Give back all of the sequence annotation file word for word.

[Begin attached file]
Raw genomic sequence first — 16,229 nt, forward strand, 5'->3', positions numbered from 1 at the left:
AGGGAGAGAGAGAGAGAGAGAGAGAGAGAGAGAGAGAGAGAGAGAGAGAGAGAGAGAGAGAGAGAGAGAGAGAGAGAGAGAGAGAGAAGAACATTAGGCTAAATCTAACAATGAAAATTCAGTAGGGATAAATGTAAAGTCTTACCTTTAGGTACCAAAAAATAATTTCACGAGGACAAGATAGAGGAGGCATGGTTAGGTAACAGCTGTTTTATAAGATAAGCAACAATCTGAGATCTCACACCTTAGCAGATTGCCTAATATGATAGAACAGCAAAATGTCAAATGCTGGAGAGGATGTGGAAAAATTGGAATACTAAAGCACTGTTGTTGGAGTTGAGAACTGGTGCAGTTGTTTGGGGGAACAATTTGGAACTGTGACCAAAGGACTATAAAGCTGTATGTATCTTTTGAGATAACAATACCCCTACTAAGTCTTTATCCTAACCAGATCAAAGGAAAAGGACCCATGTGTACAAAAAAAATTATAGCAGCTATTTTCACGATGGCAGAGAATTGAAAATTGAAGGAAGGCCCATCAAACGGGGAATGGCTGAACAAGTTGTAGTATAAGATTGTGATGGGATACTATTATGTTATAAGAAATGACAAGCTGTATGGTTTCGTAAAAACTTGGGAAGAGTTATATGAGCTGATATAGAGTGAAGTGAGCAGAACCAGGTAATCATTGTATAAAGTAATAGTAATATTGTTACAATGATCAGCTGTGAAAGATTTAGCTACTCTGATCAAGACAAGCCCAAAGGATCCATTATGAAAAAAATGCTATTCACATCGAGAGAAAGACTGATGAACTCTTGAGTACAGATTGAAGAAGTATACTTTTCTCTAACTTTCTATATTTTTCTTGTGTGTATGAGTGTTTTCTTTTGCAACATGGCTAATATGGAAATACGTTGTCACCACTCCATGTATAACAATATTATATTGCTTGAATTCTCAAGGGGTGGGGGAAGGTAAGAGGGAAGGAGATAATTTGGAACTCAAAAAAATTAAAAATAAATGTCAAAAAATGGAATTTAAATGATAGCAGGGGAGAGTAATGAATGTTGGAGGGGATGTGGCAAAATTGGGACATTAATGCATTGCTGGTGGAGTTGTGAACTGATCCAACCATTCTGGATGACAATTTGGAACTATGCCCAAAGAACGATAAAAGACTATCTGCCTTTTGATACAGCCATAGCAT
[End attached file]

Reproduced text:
Raw genomic sequence first — 16,229 nt, forward strand, 5'->3', positions numbered from 1 at the left:
AGGGAGAGAGAGAGAGAGAGAGAGAGAGAGAGAGAGAGAGAGAGAGAGAGAGAGAGAGAGAGAGAGAGAGAGAGAGAGAGAGAGAGAAGAACATTAGGCTAAATCTAACAATGAAAATTCAGTAGGGATAAATGTAAAGTCTTACCTTTAGGTACCAAAAAATAATTTCACGAGGACAAGATAGAGGAGGCATGGTTAGGTAACAGCTGTTTTATAAGATAAGCAACAATCTGAGATCTCACACCTTAGCAGATTGCCTAATATGATAGAACAGCAAAATGTCAAATGCTGGAGAGGATGTGGAAAAATTGGAATACTAAAGCACTGTTGTTGGAGTTGAGAACTGGTGCAGTTGTTTGGGGGAACAATTTGGAACTGTGACCAAAGGACTATAAAGCTGTATGTATCTTTTGAGATAACAATACCCCTACTAAGTCTTTATCCTAACCAGATCAAAGGAAAAGGACCCATGTGTACAAAAAAAATTATAGCAGCTATTTTCACGATGGCAGAGAATTGAAAATTGAAGGAAGGCCCATCAAACGGGGAATGGCTGAACAAGTTGTAGTATAAGATTGTGATGGGATACTATTATGTTATAAGAAATGACAAGCTGTATGGTTTCGTAAAAACTTGGGAAGAGTTATATGAGCTGATATAGAGTGAAGTGAGCAGAACCAGGTAATCATTGTATAAAGTAATAGTAATATTGTTACAATGATCAGCTGTGAAAGATTTAGCTACTCTGATCAAGACAAGCCCAAAGGATCCATTATGAAAAAAATGCTATTCACATCGAGAGAAAGACTGATGAACTCTTGAGTACAGATTGAAGAAGTATACTTTTCTCTAACTTTCTATATTTTTCTTGTGTGTATGAGTGTTTTCTTTTGCAACATGGCTAATATGGAAATACGTTGTCACCACTCCATGTATAACAATATTATATTGCTTGAATTCTCAAGGGGTGGGGGAAGGTAAGAGGGAAGGAGATAATTTGGAACTCAAAAAAATTAAAAATAAATGTCAAAAAATGGAATTTAAATGATAGCAGGGGAGAGTAATGAATGTTGGAGGGGATGTGGCAAAATTGGGACATTAATGCATTGCTGGTGGAGTTGTGAACTGATCCAACCATTCTGGATGACAATTTGGAACTATGCCCAAAGAACGATAAAAGACTATCTGCCTTTTGATACAGCCATAGCAT